Feminists, Tribalists, or Activists?
Chandra Talpade Mohanty writes in the anthology she co-edited, Third World Women and the Politics of Feminism, that women of color, or “third world women, ” all have the “common context of struggle.” 1 Indeed, women of color may still struggle against colonialism, racism, and stereotypes, but as multi-heritage progressive Indigenous women illustrate, these struggles have not always been the same nor are their strategies of resistance.
The reasons for differences among Native women are as varied as the tribes themselves. Each tribe's social, cultural, economic, religious, and political values will vary over time, but many cultural traditions do persist. Also, the racial heritage of women and their physical appearance have strong impacts on their identity development and political allegiances and how others perceive them. Racism within tribes often results in class systems, and so on. There are varieties of values within a single tribe as well. A mixed-heritage, educated Cherokee woman, for example, will have a markedly different worldview and values than an uneducated, full-blood, non- Christian one. An urban, educated Navajo with a terminal degree will likely have a strong Navajo identity yet different values than an uneducated reservation Navajo. Sometimes it appears that women of different tribes have more in common with each other than they do with women of their own tribe.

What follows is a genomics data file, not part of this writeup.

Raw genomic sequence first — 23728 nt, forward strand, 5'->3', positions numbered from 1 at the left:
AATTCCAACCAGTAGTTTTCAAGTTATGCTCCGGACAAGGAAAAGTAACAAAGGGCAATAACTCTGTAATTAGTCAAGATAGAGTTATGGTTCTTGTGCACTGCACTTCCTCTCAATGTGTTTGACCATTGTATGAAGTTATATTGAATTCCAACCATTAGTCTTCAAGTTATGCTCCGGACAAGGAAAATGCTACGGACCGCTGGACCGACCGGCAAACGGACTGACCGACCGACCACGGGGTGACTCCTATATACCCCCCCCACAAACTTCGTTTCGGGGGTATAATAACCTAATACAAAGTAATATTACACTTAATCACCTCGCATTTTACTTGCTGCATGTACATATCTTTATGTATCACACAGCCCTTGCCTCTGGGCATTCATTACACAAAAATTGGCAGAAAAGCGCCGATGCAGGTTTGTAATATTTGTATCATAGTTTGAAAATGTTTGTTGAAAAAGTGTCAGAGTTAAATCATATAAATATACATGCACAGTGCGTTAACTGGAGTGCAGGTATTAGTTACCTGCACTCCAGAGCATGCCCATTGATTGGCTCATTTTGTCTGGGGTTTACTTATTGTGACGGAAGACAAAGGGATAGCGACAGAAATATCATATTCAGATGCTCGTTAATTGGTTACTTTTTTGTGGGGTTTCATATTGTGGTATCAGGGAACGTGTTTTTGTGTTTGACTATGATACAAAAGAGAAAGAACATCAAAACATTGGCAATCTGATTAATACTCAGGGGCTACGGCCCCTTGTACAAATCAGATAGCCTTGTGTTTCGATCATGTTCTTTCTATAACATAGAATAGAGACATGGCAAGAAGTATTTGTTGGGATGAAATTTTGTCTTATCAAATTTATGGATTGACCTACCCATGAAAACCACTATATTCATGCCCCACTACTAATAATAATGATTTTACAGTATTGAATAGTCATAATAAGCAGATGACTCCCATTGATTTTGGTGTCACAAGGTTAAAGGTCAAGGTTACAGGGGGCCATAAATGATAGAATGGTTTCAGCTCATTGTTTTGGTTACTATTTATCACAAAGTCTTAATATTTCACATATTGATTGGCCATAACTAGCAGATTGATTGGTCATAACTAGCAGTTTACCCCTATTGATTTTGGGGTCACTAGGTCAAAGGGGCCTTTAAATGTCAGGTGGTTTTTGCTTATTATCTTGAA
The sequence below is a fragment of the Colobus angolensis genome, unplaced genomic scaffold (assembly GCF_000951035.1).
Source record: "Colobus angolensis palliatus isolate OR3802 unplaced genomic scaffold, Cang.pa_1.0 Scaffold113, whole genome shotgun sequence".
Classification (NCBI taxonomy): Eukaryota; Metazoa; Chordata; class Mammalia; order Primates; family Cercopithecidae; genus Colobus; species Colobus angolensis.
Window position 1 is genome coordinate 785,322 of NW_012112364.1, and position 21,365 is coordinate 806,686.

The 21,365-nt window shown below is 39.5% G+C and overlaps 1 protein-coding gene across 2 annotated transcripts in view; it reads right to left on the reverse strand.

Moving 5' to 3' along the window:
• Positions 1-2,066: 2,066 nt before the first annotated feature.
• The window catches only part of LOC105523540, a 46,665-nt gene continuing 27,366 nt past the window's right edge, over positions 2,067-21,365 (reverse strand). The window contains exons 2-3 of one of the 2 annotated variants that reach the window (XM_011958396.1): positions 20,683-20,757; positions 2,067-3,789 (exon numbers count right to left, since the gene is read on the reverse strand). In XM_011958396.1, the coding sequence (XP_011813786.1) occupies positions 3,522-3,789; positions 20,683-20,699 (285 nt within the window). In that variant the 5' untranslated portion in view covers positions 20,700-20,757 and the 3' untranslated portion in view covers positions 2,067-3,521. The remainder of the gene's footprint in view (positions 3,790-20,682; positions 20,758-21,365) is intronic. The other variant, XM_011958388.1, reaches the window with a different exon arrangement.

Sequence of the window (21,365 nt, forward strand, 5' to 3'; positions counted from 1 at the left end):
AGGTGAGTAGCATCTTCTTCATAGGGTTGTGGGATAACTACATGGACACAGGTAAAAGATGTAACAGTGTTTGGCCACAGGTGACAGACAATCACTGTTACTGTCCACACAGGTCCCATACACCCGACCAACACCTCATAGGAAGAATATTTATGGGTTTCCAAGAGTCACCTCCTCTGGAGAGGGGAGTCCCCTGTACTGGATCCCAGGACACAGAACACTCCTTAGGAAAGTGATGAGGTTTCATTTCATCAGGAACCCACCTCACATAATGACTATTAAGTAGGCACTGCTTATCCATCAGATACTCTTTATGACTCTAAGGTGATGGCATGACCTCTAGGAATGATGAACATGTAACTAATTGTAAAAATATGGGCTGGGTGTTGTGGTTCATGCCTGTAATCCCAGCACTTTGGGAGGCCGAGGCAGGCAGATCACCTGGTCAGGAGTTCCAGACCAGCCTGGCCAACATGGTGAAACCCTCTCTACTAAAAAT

Because Native women vary in their cultural ideologies, appearance, and social and moral values, no one feminist theory totalizes Native women's thought, and there are differences of opinion among Native women over who among them are “feminists.” How we as Native women define ourselves as female and how we relate to the concept of feminism, to feminists, and to each other, how we define colonialism, and how men and women should behave depend on our relation to our tribes, our class, appearance, life partners, education, and religion. For example, traditional Native women—those women